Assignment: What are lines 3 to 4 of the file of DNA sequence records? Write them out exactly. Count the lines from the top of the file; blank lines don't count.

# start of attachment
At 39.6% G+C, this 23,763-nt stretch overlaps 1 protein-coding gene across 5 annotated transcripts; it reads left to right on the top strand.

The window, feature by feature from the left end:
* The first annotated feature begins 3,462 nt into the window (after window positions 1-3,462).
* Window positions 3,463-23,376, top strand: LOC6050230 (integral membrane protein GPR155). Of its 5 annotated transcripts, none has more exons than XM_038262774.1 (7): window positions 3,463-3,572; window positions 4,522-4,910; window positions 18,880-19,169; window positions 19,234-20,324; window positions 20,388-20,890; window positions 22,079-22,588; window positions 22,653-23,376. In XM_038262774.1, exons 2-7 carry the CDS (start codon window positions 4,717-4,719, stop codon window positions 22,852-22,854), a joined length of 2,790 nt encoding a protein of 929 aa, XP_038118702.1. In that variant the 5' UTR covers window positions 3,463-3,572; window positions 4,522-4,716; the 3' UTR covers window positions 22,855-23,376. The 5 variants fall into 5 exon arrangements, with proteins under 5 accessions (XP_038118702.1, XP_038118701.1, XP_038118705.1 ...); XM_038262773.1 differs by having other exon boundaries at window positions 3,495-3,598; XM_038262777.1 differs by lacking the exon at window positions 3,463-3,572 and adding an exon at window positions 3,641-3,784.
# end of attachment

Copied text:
* The first annotated feature begins 3,462 nt into the window (after window positions 1-3,462).
* Window positions 3,463-23,376, top strand: LOC6050230 (integral membrane protein GPR155). Of its 5 annotated transcripts, none has more exons than XM_038262774.1 (7): window positions 3,463-3,572; window positions 4,522-4,910; window positions 18,880-19,169; window positions 19,234-20,324; window positions 20,388-20,890; window positions 22,079-22,588; window positions 22,653-23,376. In XM_038262774.1, exons 2-7 carry the CDS (start codon window positions 4,717-4,719, stop codon window positions 22,852-22,854), a joined length of 2,790 nt encoding a protein of 929 aa, XP_038118702.1. In that variant the 5' UTR covers window positions 3,463-3,572; window positions 4,522-4,716; the 3' UTR covers window positions 22,855-23,376. The 5 variants fall into 5 exon arrangements, with proteins under 5 accessions (XP_038118702.1, XP_038118701.1, XP_038118705.1 ...); XM_038262773.1 differs by having other exon boundaries at window positions 3,495-3,598; XM_038262777.1 differs by lacking the exon at window positions 3,463-3,572 and adding an exon at window positions 3,641-3,784.